I didn’t want to buy too much. And I didn’t want to buy too little — I was okay with running out of items, there’s a certain aura of missing out to that, but not before say 8 p.m.

Star of the evening

Star of the evening

I planned a menu that would be easy to prepare on the only thing I would have to prepare food on — a Santa Maria grill: sandwiches (tri-tip and grilled chicken), Baja fish wraps, grilled veggie bowls. In a stroke of (I thought) inspiration, I would also offer two limited-quantity premium meat items: a Flintstone-size beef short rib, long smoked, Texas-style; and a 2 lb. “cowboy” dry-aged rib eye on the bone. The true inspiration, I would serve each with a premium alcohol — a shot of bourbon with the short rib; a shot of tequila with the rib eye.

As I did pre-prep in the days leading up to the event, there were still some unanswered questions beyond how many people would actually eat — how would I keep food cold, and warm; would I have enough people helping me; would I be able to see what I was doing after it got dark; would the premium meats sell; and would the grill staff be able to keep from drinking all the premium alcohol themselves?

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Stay tuned next time for a full report.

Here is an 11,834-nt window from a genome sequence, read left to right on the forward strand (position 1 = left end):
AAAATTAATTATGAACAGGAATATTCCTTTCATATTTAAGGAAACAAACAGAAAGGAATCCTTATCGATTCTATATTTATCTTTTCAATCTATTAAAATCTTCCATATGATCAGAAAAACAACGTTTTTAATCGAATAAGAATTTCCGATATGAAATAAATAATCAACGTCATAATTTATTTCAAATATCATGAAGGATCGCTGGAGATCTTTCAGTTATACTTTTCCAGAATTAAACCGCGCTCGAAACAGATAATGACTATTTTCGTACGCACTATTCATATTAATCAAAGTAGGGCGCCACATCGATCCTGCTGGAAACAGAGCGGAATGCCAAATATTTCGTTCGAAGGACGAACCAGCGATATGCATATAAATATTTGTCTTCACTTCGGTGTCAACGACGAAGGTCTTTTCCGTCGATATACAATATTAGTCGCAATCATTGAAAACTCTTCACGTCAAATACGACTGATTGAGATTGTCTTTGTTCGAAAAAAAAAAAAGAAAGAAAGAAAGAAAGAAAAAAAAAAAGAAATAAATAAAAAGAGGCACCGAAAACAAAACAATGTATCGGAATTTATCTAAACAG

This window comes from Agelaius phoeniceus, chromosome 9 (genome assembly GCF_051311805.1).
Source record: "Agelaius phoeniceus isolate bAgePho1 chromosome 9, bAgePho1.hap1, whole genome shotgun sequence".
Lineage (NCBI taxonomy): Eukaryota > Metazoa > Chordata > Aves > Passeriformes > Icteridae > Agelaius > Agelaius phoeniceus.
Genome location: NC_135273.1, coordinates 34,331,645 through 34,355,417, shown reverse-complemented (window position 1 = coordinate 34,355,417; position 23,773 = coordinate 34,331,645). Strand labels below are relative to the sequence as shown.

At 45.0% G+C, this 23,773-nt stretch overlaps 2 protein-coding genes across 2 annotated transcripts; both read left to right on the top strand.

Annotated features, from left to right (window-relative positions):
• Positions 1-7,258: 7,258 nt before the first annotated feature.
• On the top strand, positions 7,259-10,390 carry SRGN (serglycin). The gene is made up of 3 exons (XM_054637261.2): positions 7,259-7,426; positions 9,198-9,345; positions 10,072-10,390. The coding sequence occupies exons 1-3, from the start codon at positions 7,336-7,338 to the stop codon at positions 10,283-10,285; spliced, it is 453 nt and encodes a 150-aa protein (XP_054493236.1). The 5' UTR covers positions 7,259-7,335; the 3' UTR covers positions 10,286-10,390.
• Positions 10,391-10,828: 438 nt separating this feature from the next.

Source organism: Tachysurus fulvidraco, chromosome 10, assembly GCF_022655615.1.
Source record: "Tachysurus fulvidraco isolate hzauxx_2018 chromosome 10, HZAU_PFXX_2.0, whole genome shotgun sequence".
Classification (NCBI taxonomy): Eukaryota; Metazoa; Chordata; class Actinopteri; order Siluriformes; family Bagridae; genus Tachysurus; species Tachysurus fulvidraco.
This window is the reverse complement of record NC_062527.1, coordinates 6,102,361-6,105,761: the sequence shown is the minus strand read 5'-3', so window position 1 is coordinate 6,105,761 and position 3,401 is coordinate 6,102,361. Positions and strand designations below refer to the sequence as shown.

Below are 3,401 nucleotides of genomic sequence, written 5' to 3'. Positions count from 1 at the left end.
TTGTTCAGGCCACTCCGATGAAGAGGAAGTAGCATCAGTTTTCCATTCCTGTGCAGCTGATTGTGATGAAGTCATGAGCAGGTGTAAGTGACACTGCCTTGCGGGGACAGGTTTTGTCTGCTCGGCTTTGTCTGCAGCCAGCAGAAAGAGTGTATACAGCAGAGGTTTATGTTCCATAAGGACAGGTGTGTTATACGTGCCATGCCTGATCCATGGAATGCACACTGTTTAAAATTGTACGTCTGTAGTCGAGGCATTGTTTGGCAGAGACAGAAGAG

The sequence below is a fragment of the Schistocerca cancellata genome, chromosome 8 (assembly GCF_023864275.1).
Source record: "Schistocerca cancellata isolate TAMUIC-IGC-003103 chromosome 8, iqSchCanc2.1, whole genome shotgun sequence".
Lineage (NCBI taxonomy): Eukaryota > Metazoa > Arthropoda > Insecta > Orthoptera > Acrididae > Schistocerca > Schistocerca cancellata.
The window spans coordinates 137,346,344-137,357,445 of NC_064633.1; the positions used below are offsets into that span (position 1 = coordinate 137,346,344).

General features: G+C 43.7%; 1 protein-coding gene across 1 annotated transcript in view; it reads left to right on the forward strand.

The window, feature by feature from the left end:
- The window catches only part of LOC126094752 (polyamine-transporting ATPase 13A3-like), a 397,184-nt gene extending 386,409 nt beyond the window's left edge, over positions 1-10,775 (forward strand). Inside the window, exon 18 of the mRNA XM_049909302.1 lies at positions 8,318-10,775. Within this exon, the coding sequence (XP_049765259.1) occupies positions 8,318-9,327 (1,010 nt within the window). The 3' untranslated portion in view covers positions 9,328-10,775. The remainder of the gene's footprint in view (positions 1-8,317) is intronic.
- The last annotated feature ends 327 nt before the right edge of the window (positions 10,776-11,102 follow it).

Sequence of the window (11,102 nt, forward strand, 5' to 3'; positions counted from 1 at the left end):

And if you live in the area and are not busy on Saturday, October 24th, bring the kids to the canyon for some old school Halloween fun — booths, a haunted house, games, live music and, of course, tasty food. There’s a rumor the chef may even be performing a song with the band.

Topanga Halloween Carnival
Saturday, October 24, 3:30 – 8:30 p.m.

Topanga Community House
1440 N. Topanga Canyon Blvd.
Topanga, CA 90290

Keeping it Local

I was a bit skeptical when I first got the email. Our local community club, which is always having some event or other, had dreamed up a new one: the Fiddle & Griddle family campout.

Albacore & shrimp ceviche

Albacore & shrimp ceviche

It was to take place on the baseball field on a Saturday in August, there would be a Santa Maria-style grill to cook on, games for the kids, campfire singalongs and so forth. It sounded interesting, but probably wasn’t our style of thing — I’m a reluctant camper, I find the packing up, unloading, setting up camp, breaking down, packing back up and unloading again a laborious process, especially for a single night a couple miles from home. More

Capturing the Heart of Texas for Imogen

My breathtakingly beautiful, heartbreakingly headstrong daughter, Imogen, was turning 4. Her birthday week was upon us (“I can’t believe I’m four today!” she began saying daily a week before the actual date.) We invited a dozen or so of her pals, their siblings and families for the party — which meant somewhere between 40 and 50 guests, large and small.

Imogen and Pepito

Imogen and Pepito

Many people, when they do parties, plan them from 11 a.m. to 2 p.m. — or, if they don’t want to serve lunch, from 2 p.m. to 4 p.m. Many of these parties take place at parks, indoor trampoline venues, laser tag facilities and the like. More